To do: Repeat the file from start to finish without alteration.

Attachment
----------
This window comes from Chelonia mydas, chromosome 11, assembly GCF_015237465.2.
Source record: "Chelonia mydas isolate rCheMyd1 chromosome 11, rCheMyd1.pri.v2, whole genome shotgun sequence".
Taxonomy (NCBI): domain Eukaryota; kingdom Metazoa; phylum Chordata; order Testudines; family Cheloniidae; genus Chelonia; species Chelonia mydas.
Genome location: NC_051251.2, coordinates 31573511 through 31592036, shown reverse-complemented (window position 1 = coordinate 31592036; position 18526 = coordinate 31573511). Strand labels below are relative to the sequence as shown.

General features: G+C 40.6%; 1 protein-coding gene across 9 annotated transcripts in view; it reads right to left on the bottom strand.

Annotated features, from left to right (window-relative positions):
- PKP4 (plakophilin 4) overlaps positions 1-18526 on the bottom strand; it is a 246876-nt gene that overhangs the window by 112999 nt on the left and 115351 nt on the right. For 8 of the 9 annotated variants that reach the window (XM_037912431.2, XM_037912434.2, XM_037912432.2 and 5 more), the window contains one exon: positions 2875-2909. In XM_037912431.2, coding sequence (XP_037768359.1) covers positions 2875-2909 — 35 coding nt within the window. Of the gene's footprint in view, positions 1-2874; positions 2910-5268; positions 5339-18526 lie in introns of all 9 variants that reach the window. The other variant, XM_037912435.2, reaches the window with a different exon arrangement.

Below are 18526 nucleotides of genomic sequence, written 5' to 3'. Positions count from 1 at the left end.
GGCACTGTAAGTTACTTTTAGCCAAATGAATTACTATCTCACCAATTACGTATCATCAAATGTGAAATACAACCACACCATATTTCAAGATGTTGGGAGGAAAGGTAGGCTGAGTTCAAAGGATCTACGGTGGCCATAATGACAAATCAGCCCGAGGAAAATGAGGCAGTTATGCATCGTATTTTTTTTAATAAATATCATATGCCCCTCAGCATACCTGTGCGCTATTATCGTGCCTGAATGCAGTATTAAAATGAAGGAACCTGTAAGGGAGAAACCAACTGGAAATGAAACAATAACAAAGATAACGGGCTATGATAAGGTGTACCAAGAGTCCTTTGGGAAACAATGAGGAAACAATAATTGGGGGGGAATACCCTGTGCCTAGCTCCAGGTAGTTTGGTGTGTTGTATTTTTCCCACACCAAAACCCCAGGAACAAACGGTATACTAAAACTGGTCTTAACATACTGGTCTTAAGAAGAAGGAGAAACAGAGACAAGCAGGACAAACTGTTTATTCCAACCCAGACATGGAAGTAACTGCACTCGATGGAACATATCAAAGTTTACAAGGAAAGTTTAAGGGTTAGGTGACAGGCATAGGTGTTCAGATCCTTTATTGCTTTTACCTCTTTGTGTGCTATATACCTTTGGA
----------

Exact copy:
This window comes from Chelonia mydas, chromosome 11, assembly GCF_015237465.2.
Source record: "Chelonia mydas isolate rCheMyd1 chromosome 11, rCheMyd1.pri.v2, whole genome shotgun sequence".
Taxonomy (NCBI): domain Eukaryota; kingdom Metazoa; phylum Chordata; order Testudines; family Cheloniidae; genus Chelonia; species Chelonia mydas.
Genome location: NC_051251.2, coordinates 31573511 through 31592036, shown reverse-complemented (window position 1 = coordinate 31592036; position 18526 = coordinate 31573511). Strand labels below are relative to the sequence as shown.

General features: G+C 40.6%; 1 protein-coding gene across 9 annotated transcripts in view; it reads right to left on the bottom strand.

Annotated features, from left to right (window-relative positions):
- PKP4 (plakophilin 4) overlaps positions 1-18526 on the bottom strand; it is a 246876-nt gene that overhangs the window by 112999 nt on the left and 115351 nt on the right. For 8 of the 9 annotated variants that reach the window (XM_037912431.2, XM_037912434.2, XM_037912432.2 and 5 more), the window contains one exon: positions 2875-2909. In XM_037912431.2, coding sequence (XP_037768359.1) covers positions 2875-2909 — 35 coding nt within the window. Of the gene's footprint in view, positions 1-2874; positions 2910-5268; positions 5339-18526 lie in introns of all 9 variants that reach the window. The other variant, XM_037912435.2, reaches the window with a different exon arrangement.

Below are 18526 nucleotides of genomic sequence, written 5' to 3'. Positions count from 1 at the left end.
GGCACTGTAAGTTACTTTTAGCCAAATGAATTACTATCTCACCAATTACGTATCATCAAATGTGAAATACAACCACACCATATTTCAAGATGTTGGGAGGAAAGGTAGGCTGAGTTCAAAGGATCTACGGTGGCCATAATGACAAATCAGCCCGAGGAAAATGAGGCAGTTATGCATCGTATTTTTTTTAATAAATATCATATGCCCCTCAGCATACCTGTGCGCTATTATCGTGCCTGAATGCAGTATTAAAATGAAGGAACCTGTAAGGGAGAAACCAACTGGAAATGAAACAATAACAAAGATAACGGGCTATGATAAGGTGTACCAAGAGTCCTTTGGGAAACAATGAGGAAACAATAATTGGGGGGGAATACCCTGTGCCTAGCTCCAGGTAGTTTGGTGTGTTGTATTTTTCCCACACCAAAACCCCAGGAACAAACGGTATACTAAAACTGGTCTTAACATACTGGTCTTAAGAAGAAGGAGAAACAGAGACAAGCAGGACAAACTGTTTATTCCAACCCAGACATGGAAGTAACTGCACTCGATGGAACATATCAAAGTTTACAAGGAAAGTTTAAGGGTTAGGTGACAGGCATAGGTGTTCAGATCCTTTATTGCTTTTACCTCTTTGTGTGCTATATACCTTTGGA